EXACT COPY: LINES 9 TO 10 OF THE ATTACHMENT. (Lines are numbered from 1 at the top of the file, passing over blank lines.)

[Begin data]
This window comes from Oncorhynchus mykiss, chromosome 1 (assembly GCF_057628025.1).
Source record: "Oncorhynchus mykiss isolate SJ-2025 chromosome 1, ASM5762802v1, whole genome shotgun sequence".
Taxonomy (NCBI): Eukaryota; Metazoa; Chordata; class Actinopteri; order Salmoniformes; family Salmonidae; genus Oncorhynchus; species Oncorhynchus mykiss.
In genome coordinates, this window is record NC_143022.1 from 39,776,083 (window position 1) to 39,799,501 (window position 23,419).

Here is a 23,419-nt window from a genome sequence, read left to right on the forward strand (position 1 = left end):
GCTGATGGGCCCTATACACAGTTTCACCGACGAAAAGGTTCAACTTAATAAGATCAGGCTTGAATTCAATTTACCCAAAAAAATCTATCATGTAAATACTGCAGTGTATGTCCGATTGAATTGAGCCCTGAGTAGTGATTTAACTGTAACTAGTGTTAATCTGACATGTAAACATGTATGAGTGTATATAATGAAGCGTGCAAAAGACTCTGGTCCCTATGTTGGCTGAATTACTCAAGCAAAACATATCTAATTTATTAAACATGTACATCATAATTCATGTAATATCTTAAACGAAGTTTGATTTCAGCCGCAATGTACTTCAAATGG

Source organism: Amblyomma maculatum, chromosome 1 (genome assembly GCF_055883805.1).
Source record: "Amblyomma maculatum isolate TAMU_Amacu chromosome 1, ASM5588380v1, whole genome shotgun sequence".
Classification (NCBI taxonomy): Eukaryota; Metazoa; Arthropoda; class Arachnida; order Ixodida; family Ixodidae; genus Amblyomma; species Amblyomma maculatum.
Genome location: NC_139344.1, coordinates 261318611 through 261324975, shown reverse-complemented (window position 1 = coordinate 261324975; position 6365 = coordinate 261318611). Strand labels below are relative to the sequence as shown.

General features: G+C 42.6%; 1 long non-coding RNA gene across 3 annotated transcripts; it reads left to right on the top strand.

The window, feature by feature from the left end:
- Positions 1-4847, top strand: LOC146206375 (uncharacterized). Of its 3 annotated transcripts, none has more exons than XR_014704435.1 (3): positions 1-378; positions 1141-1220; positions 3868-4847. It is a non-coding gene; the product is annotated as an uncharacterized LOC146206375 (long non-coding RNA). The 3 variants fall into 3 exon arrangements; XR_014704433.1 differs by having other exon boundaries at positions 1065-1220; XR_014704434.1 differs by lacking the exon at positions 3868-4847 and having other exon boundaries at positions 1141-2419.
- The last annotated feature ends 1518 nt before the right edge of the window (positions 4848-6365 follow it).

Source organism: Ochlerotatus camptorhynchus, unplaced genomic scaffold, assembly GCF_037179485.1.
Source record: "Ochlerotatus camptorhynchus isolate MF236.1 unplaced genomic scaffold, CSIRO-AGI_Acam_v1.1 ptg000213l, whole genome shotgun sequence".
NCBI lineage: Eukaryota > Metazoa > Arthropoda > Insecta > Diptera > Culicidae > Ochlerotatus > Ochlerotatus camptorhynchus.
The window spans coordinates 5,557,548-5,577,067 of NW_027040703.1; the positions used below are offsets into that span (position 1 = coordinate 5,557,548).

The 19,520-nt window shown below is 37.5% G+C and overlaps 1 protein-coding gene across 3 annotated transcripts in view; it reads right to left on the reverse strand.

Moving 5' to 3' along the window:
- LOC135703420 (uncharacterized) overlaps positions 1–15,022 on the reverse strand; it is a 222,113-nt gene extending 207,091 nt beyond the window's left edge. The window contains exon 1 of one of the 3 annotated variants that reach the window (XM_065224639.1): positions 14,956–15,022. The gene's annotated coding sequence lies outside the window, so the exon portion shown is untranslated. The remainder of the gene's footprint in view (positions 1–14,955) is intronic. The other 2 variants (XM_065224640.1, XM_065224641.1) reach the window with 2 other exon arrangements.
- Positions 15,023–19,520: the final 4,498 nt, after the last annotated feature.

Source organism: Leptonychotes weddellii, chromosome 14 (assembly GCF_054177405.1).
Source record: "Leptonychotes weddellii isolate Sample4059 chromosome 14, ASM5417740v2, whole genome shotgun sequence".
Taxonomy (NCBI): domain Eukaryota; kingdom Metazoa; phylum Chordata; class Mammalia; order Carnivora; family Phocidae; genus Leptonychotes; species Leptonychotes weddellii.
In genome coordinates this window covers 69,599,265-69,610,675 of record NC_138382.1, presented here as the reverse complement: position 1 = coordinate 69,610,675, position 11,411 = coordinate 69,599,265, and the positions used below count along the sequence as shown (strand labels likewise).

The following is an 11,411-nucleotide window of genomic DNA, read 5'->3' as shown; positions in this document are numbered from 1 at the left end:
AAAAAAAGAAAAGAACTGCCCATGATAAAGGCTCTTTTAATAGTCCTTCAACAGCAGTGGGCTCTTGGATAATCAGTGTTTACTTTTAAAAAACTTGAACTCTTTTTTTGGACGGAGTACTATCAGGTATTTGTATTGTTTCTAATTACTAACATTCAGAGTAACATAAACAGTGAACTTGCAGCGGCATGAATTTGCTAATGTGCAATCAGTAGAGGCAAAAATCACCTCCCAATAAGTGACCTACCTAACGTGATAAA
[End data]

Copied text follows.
Classification (NCBI taxonomy): Eukaryota; Metazoa; Arthropoda; class Arachnida; order Ixodida; family Ixodidae; genus Amblyomma; species Amblyomma maculatum.
Genome location: NC_139344.1, coordinates 261318611 through 261324975, shown reverse-complemented (window position 1 = coordinate 261324975; position 6365 = coordinate 261318611). Strand labels below are relative to the sequence as shown.